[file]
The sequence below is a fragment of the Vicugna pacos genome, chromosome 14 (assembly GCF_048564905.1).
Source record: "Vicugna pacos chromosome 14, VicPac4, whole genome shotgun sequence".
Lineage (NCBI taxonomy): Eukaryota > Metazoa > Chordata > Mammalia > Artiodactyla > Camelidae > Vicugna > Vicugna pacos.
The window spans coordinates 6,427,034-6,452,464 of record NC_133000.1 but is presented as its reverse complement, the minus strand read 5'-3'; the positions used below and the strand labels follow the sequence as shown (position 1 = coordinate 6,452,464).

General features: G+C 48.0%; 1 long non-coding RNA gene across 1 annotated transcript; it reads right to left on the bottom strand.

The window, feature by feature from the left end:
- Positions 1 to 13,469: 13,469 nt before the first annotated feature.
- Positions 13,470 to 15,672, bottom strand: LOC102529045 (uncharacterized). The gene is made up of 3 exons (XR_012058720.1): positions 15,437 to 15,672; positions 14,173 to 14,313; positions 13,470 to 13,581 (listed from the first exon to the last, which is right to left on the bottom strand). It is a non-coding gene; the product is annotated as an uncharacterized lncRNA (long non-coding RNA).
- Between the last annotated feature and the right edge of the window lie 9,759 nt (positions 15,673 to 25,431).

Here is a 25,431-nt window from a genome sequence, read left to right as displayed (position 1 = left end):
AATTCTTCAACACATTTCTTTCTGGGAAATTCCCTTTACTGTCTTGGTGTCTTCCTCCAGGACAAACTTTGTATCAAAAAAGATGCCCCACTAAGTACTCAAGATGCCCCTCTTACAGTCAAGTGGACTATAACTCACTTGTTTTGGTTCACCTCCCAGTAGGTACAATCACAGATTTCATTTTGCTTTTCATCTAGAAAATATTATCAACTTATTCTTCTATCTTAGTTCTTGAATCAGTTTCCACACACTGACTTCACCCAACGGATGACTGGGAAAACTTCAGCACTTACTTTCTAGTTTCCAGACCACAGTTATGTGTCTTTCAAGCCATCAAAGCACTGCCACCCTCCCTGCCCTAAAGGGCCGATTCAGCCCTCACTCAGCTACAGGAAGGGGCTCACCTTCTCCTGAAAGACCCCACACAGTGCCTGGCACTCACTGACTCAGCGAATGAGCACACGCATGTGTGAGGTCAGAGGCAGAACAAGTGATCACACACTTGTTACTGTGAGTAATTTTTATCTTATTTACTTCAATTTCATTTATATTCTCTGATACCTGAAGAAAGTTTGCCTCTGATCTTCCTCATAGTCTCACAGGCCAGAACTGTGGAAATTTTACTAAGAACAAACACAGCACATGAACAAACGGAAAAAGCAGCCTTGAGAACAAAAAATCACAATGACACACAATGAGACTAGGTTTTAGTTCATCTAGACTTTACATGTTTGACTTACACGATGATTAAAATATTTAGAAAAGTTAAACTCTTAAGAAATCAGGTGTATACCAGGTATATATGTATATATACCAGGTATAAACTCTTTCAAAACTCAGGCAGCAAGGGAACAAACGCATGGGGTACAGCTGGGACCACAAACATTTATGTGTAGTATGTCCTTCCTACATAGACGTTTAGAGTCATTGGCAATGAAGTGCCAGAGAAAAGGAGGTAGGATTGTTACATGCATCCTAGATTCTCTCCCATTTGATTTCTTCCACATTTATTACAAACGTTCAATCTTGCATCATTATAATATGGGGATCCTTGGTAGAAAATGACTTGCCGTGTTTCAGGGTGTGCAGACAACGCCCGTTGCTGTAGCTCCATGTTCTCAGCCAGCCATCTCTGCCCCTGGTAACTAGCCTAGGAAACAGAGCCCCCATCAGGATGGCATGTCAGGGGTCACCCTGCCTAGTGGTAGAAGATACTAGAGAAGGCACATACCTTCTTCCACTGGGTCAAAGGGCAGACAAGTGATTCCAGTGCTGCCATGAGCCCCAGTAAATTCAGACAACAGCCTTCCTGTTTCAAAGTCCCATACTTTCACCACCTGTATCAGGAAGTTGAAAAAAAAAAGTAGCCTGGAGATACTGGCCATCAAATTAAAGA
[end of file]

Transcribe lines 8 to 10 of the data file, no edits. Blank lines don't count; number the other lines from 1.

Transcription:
- Positions 13,470 to 15,672, bottom strand: LOC102529045 (uncharacterized). The gene is made up of 3 exons (XR_012058720.1): positions 15,437 to 15,672; positions 14,173 to 14,313; positions 13,470 to 13,581 (listed from the first exon to the last, which is right to left on the bottom strand). It is a non-coding gene; the product is annotated as an uncharacterized lncRNA (long non-coding RNA).
- Between the last annotated feature and the right edge of the window lie 9,759 nt (positions 15,673 to 25,431).

Here is a 25,431-nt window from a genome sequence, read left to right as displayed (position 1 = left end):